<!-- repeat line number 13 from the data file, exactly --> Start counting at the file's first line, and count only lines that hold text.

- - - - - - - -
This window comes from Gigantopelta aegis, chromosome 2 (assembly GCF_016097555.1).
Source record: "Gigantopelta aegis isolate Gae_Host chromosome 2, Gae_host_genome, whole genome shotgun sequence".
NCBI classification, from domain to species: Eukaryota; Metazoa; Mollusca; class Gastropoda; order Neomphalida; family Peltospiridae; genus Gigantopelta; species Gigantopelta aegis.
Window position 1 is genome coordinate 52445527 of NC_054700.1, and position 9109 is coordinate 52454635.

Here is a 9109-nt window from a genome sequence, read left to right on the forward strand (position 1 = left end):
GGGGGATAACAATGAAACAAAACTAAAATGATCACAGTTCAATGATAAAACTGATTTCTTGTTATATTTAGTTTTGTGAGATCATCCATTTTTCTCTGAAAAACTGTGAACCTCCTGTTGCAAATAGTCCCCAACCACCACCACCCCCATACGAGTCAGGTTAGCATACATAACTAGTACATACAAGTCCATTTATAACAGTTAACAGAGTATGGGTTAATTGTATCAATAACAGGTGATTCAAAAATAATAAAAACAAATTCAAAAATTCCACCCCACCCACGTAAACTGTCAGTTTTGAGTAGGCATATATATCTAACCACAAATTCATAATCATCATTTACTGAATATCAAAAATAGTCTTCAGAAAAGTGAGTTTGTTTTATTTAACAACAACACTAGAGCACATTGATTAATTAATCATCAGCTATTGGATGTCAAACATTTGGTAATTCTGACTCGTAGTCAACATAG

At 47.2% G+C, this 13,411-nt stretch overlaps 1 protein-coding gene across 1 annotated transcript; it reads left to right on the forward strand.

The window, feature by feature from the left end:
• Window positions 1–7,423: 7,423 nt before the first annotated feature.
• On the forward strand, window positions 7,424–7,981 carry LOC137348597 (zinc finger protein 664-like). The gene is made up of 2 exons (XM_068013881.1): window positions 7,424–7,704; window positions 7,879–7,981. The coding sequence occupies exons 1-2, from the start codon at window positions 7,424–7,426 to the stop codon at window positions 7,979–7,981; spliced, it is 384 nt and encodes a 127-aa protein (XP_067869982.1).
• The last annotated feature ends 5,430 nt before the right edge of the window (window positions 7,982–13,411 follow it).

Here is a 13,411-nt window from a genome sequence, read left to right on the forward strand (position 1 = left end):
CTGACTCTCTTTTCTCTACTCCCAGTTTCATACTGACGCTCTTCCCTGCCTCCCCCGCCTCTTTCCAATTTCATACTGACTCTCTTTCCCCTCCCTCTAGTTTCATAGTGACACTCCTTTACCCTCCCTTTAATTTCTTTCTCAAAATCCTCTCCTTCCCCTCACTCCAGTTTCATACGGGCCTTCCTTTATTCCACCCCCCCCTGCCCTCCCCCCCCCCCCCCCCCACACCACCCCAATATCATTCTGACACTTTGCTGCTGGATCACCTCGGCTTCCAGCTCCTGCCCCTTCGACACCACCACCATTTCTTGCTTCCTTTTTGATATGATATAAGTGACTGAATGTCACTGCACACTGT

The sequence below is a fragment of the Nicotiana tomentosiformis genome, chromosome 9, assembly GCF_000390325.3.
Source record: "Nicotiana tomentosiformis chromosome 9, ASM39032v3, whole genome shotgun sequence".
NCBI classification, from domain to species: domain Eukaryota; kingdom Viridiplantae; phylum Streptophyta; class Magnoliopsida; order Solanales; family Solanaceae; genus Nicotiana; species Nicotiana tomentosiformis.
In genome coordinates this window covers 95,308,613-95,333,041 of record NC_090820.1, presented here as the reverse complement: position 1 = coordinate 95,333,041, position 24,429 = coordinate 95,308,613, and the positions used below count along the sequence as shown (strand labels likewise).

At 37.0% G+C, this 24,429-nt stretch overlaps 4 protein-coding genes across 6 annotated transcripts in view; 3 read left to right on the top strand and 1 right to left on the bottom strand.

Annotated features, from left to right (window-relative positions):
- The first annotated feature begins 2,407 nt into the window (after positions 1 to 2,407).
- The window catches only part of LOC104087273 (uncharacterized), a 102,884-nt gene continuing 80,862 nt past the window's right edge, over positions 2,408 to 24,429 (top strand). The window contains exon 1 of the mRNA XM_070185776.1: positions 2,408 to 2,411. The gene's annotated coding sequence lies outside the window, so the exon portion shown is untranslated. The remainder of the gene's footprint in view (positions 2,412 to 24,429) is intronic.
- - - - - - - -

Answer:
CTGACTCTCTTTTCTCTACTCCCAGTTTCATACTGACGCTCTTCCCTGCCTCCCCCGCCTCTTTCCAATTTCATACTGACTCTCTTTCCCCTCCCTCTAGTTTCATAGTGACACTCCTTTACCCTCCCTTTAATTTCTTTCTCAAAATCCTCTCCTTCCCCTCACTCCAGTTTCATACGGGCCTTCCTTTATTCCACCCCCCCCTGCCCTCCCCCCCCCCCCCCCCCACACCACCCCAATATCATTCTGACACTTTGCTGCTGGATCACCTCGGCTTCCAGCTCCTGCCCCTTCGACACCACCACCATTTCTTGCTTCCTTTTTGATATGATATAAGTGACTGAATGTCACTGCACACTGT